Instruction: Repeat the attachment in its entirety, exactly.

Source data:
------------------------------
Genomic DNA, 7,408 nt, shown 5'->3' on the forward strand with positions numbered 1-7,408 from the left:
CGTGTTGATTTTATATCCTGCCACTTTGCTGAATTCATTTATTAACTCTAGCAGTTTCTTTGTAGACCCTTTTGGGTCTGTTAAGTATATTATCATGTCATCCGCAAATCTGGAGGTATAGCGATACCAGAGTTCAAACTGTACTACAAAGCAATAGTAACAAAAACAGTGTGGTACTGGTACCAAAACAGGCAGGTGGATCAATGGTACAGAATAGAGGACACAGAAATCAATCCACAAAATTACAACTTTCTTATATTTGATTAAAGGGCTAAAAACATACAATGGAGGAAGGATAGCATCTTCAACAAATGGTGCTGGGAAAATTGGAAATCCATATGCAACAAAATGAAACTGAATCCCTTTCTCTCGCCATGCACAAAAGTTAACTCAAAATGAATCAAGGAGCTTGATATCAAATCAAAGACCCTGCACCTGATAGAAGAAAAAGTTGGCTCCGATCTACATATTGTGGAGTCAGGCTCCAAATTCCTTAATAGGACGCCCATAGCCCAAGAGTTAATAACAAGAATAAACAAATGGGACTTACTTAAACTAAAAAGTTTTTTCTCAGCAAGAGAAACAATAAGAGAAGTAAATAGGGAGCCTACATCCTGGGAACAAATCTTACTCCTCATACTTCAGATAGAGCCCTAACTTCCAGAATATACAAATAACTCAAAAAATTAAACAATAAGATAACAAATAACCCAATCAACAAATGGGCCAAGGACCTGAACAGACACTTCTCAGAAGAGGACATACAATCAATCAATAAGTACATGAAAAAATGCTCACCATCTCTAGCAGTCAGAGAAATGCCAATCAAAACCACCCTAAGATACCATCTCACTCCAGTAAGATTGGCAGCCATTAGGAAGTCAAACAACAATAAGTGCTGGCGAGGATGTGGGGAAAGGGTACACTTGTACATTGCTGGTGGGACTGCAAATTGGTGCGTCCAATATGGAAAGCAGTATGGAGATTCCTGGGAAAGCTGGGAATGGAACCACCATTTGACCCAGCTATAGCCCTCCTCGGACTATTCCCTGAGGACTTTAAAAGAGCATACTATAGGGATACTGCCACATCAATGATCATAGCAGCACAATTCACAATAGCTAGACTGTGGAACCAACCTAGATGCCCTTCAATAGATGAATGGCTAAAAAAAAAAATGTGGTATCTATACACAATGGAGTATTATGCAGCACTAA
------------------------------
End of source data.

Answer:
Genomic DNA, 7,408 nt, shown 5'->3' on the forward strand with positions numbered 1-7,408 from the left:
CGTGTTGATTTTATATCCTGCCACTTTGCTGAATTCATTTATTAACTCTAGCAGTTTCTTTGTAGACCCTTTTGGGTCTGTTAAGTATATTATCATGTCATCCGCAAATCTGGAGGTATAGCGATACCAGAGTTCAAACTGTACTACAAAGCAATAGTAACAAAAACAGTGTGGTACTGGTACCAAAACAGGCAGGTGGATCAATGGTACAGAATAGAGGACACAGAAATCAATCCACAAAATTACAACTTTCTTATATTTGATTAAAGGGCTAAAAACATACAATGGAGGAAGGATAGCATCTTCAACAAATGGTGCTGGGAAAATTGGAAATCCATATGCAACAAAATGAAACTGAATCCCTTTCTCTCGCCATGCACAAAAGTTAACTCAAAATGAATCAAGGAGCTTGATATCAAATCAAAGACCCTGCACCTGATAGAAGAAAAAGTTGGCTCCGATCTACATATTGTGGAGTCAGGCTCCAAATTCCTTAATAGGACGCCCATAGCCCAAGAGTTAATAACAAGAATAAACAAATGGGACTTACTTAAACTAAAAAGTTTTTTCTCAGCAAGAGAAACAATAAGAGAAGTAAATAGGGAGCCTACATCCTGGGAACAAATCTTACTCCTCATACTTCAGATAGAGCCCTAACTTCCAGAATATACAAATAACTCAAAAAATTAAACAATAAGATAACAAATAACCCAATCAACAAATGGGCCAAGGACCTGAACAGACACTTCTCAGAAGAGGACATACAATCAATCAATAAGTACATGAAAAAATGCTCACCATCTCTAGCAGTCAGAGAAATGCCAATCAAAACCACCCTAAGATACCATCTCACTCCAGTAAGATTGGCAGCCATTAGGAAGTCAAACAACAATAAGTGCTGGCGAGGATGTGGGGAAAGGGTACACTTGTACATTGCTGGTGGGACTGCAAATTGGTGCGTCCAATATGGAAAGCAGTATGGAGATTCCTGGGAAAGCTGGGAATGGAACCACCATTTGACCCAGCTATAGCCCTCCTCGGACTATTCCCTGAGGACTTTAAAAGAGCATACTATAGGGATACTGCCACATCAATGATCATAGCAGCACAATTCACAATAGCTAGACTGTGGAACCAACCTAGATGCCCTTCAATAGATGAATGGCTAAAAAAAAAAATGTGGTATCTATACACAATGGAGTATTATGCAGCACTAA